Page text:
How to Bring Thai Children to the USA – K2 & K4 Visas
WHAT KIND OF VISAS CAN BE USED TO BRING MY THAI FIANCEE OR SPOUSE’S CHILDREN TO THE USA?
The child or children of a Thai fiancée or spouse enters the United States on a derivative visa. This means that a Thai fiancée who enters the US on a K-1 Fiancée visa will be able to bring her child on a K-2 visa, a derivative visa of the K-1. For a Thai spouse who enters the United States on a K-3 visa a K-4 visa will be used to bring in the Thai child. For an IR-1/CR-1 visa, the Thai children will enter the United States on derivative visas (IR-2/CR-2) of their Thai mother.
DO I NEED TO HAVE SEPARATE IMMIGRATION PETITIONS FILED ON BEHALF THE CHILDREN OF MY THAI FIANCÉE OR SPOUSE?
Children of a Thai fiancée or spouse do not need to have a separate K-1/K-3 petition filed on their behalf. However, the US Citizen Spouse should make sure to name all of the Thai fiancée or spouse’s children on the K-1/K-3 petition. A failure to name all of the Thai fiancée/spouse’s children on the petition could result in difficult immigration experience for the Thai children. A separate I-130 immigrant visa petition must be filed for each of the Thai fiancée/spouse’s children before they will be eligible to obtain permanent residence. To adjust their status in the United States, the Thai children must do so at their local USCIS office or they should file the I-485 form to register their permanent residence. In order to get permanent residence derivative of their Thai parent, the child must be under twenty one years of age and not married. Basically, for the K visas no separate petition is necessary for the Thai fiancée/spouse’s children. For the IR-1/CR-1 Visas the Thai children will need separate petitions filed on their behalf.
WHAT IF I DON’T NAME THE CHILDREN OF MY THAI LOVED ONE ON THE K-1/K-3 VISA PETITION?
A child of a Thai fiancée or wife who was not named on the K1/K3 petition is still entitled to a K2/K3 travel Visa provided the Thai child can show that they are in fact the unmarried child of the Thai K1/K3 visa holder. The US Embassy in Bangkok asks for a letter from the US Citizen fiancé/spouse acknowledging that the Thai fiancée/spouse has children.
ARE ALL OF MY THAI FIANCEÉE/SPOUSE’S CHILDREN ELIGIBLE FOR A CHILD VISA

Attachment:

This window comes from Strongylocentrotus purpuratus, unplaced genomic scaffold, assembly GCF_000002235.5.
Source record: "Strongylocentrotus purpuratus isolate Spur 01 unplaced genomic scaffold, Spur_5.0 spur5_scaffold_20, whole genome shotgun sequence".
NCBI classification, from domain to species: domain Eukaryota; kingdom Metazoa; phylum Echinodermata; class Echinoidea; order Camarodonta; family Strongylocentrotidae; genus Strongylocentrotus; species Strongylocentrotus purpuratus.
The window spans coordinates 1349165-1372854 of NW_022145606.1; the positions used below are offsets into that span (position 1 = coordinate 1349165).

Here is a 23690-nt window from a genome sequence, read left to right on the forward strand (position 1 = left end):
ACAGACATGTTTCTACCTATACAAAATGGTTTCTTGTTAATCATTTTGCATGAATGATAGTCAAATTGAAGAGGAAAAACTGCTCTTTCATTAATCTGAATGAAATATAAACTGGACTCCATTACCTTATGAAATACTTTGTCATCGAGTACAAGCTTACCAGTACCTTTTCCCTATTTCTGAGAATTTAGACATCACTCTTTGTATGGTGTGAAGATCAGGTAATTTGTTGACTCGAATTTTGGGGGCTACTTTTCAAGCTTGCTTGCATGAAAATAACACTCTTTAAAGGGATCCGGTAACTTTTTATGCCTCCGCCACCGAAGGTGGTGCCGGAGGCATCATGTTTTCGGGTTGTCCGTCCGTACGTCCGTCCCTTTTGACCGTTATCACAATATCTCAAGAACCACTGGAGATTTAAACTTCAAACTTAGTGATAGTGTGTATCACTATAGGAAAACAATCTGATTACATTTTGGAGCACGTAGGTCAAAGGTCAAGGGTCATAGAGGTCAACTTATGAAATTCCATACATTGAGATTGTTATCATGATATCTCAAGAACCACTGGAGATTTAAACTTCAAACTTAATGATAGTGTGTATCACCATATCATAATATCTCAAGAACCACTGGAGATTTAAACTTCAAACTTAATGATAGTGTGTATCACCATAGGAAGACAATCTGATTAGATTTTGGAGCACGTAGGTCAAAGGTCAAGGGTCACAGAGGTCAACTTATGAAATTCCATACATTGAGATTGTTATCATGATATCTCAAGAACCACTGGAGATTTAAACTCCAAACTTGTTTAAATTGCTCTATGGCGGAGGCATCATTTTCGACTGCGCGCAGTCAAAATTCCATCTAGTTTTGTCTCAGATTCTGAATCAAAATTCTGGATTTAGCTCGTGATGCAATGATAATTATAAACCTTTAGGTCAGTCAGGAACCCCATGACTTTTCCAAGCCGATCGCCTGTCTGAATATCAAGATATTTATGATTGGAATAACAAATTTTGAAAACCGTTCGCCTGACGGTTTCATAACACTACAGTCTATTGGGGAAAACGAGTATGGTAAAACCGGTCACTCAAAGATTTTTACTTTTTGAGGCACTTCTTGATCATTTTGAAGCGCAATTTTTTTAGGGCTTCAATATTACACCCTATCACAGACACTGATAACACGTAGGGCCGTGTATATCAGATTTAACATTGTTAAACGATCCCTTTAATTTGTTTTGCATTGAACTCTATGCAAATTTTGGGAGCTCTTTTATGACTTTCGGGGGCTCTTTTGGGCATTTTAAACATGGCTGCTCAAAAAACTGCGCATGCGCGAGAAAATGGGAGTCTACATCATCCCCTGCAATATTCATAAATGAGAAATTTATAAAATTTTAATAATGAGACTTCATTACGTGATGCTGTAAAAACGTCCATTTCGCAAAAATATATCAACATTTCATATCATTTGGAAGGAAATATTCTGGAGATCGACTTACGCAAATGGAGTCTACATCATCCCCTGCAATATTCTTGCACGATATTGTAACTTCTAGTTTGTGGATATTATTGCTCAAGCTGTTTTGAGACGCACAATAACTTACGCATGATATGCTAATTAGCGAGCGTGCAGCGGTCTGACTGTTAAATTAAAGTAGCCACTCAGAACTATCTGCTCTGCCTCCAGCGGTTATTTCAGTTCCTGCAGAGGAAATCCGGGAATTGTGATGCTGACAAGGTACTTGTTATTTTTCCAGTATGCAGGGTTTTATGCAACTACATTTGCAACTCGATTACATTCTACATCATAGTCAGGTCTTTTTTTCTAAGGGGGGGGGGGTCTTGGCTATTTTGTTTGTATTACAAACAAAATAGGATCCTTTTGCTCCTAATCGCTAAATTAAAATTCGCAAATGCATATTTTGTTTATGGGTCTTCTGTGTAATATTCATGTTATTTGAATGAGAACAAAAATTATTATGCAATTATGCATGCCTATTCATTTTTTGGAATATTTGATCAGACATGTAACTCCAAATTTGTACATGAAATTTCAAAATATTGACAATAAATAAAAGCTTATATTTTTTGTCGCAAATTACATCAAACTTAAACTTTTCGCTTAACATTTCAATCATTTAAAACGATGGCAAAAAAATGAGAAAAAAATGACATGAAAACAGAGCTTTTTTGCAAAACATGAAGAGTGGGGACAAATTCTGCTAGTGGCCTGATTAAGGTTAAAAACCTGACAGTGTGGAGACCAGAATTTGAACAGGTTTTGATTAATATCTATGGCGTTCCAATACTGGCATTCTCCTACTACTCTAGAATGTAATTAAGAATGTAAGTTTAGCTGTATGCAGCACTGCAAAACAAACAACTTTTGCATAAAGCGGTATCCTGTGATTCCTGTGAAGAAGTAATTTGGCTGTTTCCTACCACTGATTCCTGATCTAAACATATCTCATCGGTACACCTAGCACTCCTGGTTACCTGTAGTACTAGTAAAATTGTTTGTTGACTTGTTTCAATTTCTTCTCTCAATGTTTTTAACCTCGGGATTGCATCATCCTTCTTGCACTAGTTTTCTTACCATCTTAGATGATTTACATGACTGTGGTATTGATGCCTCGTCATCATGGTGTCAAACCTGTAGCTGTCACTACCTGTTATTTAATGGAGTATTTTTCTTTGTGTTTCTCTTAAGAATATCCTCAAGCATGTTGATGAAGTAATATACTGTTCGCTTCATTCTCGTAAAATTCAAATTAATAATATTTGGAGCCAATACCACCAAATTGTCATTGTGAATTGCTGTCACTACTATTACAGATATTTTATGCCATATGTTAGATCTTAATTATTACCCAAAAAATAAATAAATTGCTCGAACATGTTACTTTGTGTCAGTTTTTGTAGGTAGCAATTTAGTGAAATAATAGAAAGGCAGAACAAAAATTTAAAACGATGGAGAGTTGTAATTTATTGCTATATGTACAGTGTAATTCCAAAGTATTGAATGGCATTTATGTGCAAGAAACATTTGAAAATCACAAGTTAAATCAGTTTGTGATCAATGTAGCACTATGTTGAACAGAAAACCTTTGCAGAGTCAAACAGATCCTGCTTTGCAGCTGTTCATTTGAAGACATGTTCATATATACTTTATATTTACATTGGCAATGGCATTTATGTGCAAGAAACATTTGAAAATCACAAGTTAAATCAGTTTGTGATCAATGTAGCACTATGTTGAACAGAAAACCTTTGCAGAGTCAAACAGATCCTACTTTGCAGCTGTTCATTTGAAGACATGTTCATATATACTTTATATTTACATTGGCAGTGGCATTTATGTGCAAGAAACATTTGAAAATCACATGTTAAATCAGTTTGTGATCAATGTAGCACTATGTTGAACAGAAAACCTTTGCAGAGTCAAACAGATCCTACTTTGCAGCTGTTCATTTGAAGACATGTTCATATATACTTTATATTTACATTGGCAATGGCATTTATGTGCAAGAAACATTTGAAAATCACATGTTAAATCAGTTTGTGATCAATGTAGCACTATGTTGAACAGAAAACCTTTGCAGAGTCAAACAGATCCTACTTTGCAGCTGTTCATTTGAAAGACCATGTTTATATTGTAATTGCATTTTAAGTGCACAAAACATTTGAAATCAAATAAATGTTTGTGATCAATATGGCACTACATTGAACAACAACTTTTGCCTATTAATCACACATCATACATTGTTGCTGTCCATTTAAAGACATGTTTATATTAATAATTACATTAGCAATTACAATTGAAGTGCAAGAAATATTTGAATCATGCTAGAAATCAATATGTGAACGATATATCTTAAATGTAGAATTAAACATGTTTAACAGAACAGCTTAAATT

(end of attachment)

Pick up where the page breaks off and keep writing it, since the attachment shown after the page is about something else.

All children under the age of 21 and unmarried are eligible for derivative visas of your Thai fiancée or spouse. If the Thai children are over the age of 21 or married they will not be eligible for a child visa. Thai children over the age of 21 may still be considered children for immigration purposes so long as the petition in question was filed prior to the Thai child’s 21st birthday.
HOW DOES THE K-2/K-4 THAI CHILD ADJUST THEIR STATUS IN THE US?
The US Citizen must file an I-130 petition on behalf of the Thai child in order for the Thai child to be able to adjust his/her status to permanent residence. If the U.S. Citizen doesn’t file the I-130 petition then the Thai spouse may do so as soon as she is a lawful permanent resident of the USA, but the Thai child would have to wait for a visa number, which could take a great deal of time. Please note, the Thai parent will no longer be in K-1/K-3 status, after adjusting to legal permanent residence, hence, the Thai child will not be in lawful K-2/K-4 status, since this is a derivative classification and only exists so long as the Thai fiancée/spouse holds her K-1/K-3 Visa. If the Thai child stays in the United States, without adjusting status to permanent residence, after the Thai fiancée/spouse has adjusted status to permanent residence, then the Thai child will be deemed out of status and thus in the country unlawfully which can cause many problems, not least of which is the fact that it could cause the Thai child to get deported or barred from entering the USA for a certain period of time. For the above reasons it is best if the US Citizens files an I-130 to adjust the Thai child’s status as soon as possible.
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This information is made available to provide general information and a general understanding of the law, not to provide legal advice about specific situations or problems. The information conveyed in this article should not be construed as a substitute for legal advice from a competent licensed professional in your jurisdiction.